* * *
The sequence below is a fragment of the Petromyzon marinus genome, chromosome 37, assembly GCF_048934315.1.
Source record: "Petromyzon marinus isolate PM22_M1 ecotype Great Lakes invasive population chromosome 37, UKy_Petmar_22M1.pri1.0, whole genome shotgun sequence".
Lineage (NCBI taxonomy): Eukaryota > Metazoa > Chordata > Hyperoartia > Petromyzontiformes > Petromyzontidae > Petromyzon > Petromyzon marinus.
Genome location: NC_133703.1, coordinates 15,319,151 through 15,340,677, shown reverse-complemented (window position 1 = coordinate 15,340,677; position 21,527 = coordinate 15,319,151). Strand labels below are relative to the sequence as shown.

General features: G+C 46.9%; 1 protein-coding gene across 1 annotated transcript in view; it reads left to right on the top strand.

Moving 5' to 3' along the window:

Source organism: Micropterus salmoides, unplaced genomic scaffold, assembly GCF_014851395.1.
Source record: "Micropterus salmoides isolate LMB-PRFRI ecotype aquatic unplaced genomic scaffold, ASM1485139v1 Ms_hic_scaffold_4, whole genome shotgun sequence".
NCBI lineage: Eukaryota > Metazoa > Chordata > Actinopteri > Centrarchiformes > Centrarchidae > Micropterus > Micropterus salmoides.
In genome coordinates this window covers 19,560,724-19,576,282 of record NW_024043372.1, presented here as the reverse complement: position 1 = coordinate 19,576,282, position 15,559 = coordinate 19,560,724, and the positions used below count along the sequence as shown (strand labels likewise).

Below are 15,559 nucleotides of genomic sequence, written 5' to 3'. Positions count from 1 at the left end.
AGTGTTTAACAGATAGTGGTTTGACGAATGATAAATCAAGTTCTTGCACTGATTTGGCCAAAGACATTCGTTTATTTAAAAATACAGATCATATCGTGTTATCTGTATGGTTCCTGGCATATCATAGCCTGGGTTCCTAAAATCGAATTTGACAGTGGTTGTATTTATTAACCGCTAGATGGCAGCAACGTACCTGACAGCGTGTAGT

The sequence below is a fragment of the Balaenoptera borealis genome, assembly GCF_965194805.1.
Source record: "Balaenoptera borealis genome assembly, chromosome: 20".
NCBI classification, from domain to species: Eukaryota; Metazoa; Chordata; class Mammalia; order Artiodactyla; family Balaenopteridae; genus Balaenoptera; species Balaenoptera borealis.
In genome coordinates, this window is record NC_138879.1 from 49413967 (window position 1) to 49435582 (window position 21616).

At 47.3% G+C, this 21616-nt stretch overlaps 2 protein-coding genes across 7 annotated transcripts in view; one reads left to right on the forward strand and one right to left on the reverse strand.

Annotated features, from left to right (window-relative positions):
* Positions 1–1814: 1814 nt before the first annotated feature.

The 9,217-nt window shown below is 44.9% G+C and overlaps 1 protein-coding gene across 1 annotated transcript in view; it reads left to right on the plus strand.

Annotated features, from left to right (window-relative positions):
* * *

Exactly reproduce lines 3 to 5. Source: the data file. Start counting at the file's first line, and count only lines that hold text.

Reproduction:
Lineage (NCBI taxonomy): Eukaryota > Metazoa > Chordata > Hyperoartia > Petromyzontiformes > Petromyzontidae > Petromyzon > Petromyzon marinus.
Genome location: NC_133703.1, coordinates 15,319,151 through 15,340,677, shown reverse-complemented (window position 1 = coordinate 15,340,677; position 21,527 = coordinate 15,319,151). Strand labels below are relative to the sequence as shown.

General features: G+C 46.9%; 1 protein-coding gene across 1 annotated transcript in view; it reads left to right on the top strand.